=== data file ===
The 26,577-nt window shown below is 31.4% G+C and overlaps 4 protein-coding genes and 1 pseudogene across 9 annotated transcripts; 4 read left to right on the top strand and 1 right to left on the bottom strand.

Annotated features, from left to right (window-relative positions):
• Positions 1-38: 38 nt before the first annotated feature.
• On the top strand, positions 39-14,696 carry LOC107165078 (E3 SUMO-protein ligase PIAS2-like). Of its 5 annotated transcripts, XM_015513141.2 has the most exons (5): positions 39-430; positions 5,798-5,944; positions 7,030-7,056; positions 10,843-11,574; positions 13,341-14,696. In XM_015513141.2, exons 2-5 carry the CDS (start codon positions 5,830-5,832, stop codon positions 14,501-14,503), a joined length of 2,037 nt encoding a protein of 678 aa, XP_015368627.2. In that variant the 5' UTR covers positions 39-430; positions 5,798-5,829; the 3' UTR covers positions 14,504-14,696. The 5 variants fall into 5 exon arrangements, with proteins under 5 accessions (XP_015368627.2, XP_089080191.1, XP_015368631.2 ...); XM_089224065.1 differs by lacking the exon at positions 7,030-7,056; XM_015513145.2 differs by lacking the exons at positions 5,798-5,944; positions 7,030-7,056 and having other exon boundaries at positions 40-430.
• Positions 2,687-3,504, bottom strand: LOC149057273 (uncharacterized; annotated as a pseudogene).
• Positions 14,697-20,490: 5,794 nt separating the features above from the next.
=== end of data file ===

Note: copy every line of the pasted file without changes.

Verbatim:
The 26,577-nt window shown below is 31.4% G+C and overlaps 4 protein-coding genes and 1 pseudogene across 9 annotated transcripts; 4 read left to right on the top strand and 1 right to left on the bottom strand.

Annotated features, from left to right (window-relative positions):
• Positions 1-38: 38 nt before the first annotated feature.
• On the top strand, positions 39-14,696 carry LOC107165078 (E3 SUMO-protein ligase PIAS2-like). Of its 5 annotated transcripts, XM_015513141.2 has the most exons (5): positions 39-430; positions 5,798-5,944; positions 7,030-7,056; positions 10,843-11,574; positions 13,341-14,696. In XM_015513141.2, exons 2-5 carry the CDS (start codon positions 5,830-5,832, stop codon positions 14,501-14,503), a joined length of 2,037 nt encoding a protein of 678 aa, XP_015368627.2. In that variant the 5' UTR covers positions 39-430; positions 5,798-5,829; the 3' UTR covers positions 14,504-14,696. The 5 variants fall into 5 exon arrangements, with proteins under 5 accessions (XP_015368627.2, XP_089080191.1, XP_015368631.2 ...); XM_089224065.1 differs by lacking the exon at positions 7,030-7,056; XM_015513145.2 differs by lacking the exons at positions 5,798-5,944; positions 7,030-7,056 and having other exon boundaries at positions 40-430.
• Positions 2,687-3,504, bottom strand: LOC149057273 (uncharacterized; annotated as a pseudogene).
• Positions 14,697-20,490: 5,794 nt separating the features above from the next.